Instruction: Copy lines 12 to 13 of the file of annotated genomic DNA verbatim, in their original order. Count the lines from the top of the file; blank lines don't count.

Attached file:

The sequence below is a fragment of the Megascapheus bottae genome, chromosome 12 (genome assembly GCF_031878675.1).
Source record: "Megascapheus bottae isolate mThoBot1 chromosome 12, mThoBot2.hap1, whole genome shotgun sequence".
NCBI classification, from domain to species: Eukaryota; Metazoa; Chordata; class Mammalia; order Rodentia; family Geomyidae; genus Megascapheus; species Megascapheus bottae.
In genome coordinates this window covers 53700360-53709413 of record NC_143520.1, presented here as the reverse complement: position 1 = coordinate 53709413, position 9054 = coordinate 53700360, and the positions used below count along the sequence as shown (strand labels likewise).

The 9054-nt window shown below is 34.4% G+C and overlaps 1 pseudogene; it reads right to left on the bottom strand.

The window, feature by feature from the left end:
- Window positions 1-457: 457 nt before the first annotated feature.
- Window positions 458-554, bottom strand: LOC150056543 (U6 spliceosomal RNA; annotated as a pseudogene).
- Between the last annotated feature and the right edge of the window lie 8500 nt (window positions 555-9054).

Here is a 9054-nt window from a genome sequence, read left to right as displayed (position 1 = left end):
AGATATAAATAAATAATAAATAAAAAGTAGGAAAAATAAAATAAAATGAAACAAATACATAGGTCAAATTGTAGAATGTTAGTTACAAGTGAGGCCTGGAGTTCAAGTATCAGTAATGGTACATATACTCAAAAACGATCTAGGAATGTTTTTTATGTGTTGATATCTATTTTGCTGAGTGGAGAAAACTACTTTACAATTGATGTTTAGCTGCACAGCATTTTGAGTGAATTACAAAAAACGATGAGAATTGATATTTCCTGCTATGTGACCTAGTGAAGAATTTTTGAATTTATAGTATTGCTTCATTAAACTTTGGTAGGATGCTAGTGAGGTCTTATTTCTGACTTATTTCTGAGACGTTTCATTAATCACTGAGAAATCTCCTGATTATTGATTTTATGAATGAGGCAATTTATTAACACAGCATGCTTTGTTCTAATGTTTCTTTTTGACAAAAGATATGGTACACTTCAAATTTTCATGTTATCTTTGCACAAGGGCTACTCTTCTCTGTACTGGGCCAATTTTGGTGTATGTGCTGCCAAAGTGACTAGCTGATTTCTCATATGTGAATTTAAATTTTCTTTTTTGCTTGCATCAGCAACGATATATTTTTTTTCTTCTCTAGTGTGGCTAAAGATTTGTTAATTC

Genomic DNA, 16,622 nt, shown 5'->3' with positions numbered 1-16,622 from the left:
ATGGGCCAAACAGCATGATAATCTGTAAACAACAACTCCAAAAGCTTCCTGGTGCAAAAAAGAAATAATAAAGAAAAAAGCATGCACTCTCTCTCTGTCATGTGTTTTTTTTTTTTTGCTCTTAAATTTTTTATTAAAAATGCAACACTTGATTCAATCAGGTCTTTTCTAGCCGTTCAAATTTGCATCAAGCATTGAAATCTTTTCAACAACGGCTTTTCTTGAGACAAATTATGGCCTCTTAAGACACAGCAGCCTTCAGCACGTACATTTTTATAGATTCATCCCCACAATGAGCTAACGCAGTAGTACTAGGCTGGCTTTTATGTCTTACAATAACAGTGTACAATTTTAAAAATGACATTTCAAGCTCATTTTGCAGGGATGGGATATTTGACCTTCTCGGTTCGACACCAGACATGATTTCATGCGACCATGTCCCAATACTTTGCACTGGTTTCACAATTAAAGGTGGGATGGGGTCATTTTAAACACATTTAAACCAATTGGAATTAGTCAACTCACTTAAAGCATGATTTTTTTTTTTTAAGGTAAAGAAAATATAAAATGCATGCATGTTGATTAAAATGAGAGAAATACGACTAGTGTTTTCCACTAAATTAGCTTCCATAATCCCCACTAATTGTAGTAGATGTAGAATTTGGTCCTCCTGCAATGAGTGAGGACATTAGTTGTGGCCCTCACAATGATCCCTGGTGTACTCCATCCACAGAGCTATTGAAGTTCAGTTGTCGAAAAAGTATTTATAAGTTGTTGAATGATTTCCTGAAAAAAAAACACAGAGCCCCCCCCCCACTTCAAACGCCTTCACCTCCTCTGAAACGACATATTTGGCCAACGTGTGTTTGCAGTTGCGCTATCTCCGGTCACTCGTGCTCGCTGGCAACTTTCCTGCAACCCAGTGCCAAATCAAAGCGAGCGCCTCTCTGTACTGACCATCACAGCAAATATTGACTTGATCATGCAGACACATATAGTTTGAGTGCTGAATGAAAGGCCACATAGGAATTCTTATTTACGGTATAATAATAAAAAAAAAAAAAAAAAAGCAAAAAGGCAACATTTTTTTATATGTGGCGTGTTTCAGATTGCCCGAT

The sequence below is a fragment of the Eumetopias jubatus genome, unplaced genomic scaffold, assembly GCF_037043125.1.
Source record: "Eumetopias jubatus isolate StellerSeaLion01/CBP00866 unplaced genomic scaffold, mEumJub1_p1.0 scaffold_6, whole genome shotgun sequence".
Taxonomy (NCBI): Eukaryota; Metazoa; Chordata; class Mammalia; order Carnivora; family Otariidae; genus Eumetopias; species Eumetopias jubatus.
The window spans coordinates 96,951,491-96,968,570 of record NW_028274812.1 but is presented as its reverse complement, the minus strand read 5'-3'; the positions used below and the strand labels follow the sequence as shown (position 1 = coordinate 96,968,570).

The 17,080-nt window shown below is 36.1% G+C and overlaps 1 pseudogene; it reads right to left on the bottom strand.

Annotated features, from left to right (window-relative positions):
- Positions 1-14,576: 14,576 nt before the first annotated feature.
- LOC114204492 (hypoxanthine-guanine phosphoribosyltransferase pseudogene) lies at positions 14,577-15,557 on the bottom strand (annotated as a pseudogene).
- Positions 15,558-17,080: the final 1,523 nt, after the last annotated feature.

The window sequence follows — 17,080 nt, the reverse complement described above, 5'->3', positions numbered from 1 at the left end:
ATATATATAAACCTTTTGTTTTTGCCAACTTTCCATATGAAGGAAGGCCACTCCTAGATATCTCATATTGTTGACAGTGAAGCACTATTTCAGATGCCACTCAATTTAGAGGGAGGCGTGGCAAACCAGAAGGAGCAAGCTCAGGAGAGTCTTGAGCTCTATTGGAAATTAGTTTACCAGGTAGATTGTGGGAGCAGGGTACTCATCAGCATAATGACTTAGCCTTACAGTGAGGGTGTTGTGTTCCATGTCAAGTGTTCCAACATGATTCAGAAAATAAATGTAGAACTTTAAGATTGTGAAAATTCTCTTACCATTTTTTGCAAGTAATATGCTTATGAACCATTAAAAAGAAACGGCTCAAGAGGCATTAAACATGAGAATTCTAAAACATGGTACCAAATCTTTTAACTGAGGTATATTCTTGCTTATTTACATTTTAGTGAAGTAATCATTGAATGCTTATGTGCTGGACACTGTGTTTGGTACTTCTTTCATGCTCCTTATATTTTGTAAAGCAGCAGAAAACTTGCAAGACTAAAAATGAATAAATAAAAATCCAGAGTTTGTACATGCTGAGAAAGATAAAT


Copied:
Genomic DNA, 16,622 nt, shown 5'->3' with positions numbered 1-16,622 from the left:
ATGGGCCAAACAGCATGATAATCTGTAAACAACAACTCCAAAAGCTTCCTGGTGCAAAAAAGAAATAATAAAGAAAAAAGCATGCACTCTCTCTCTGTCATGTGTTTTTTTTTTTTTGCTCTTAAATTTTTTATTAAAAATGCAACACTTGATTCAATCAGGTCTTTTCTAGCCGTTCAAATTTGCATCAAGCATTGAAATCTTTTCAACAACGGCTTTTCTTGAGACAAATTATGGCCTCTTAAGACACAGCAGCCTTCAGCACGTACATTTTTATAGATTCATCCCCACAATGAGCTAACGCAGTAGTACTAGGCTGGCTTTTATGTCTTACAATAACAGTGTACAATTTTAAAAATGACATTTCAAGCTCATTTTGCAGGGATGGGATATTTGACCTTCTCGGTTCGACACCAGACATGATTTCATGCGACCATGTCCCAATACTTTGCACTGGTTTCACAATTAAAGGTGGGATGGGGTCATTTTAAACACATTTAAACCAATTGGAATTAGTCAACTCACTTAAAGCATGATTTTTTTTTTTTAAGGTAAAGAAAATATAAAATGCATGCATGTTGATTAAAATGAGAGAAATACGACTAGTGTTTTCCACTAAATTAGCTTCCATAATCCCCACTAATTGTAGTAGATGTAGAATTTGGTCCTCCTGCAATGAGTGAGGACATTAGTTGTGGCCCTCACAATGATCCCTGGTGTACTCCATCCACAGAGCTATTGAAGTTCAGTTGTCGAAAAAGTATTTATAAGTTGTTGAATGATTTCCTGAAAAAAAAACACAGAGCCCCCCCCCCACTTCAAACGCCTTCACCTCCTCTGAAACGACATATTTGGCCAACGTGTGTTTGCAGTTGCGCTATCTCCGGTCACTCGTGCTCGCTGGCAACTTTCCTGCAACCCAGTGCCAAATCAAAGCGAGCGCCTCTCTGTACTGACCATCACAGCAAATATTGACTTGATCATGCAGACACATATAGTTTGAGTGCTGAATGAAAGGCCACATAGGAATTCTTATTTACGGTATAATAATAAAAAAAAAAAAAAAAAAGCAAAAAGGCAACATTTTTTTATATGTGGCGTGTTTCAGATTGCCCGAT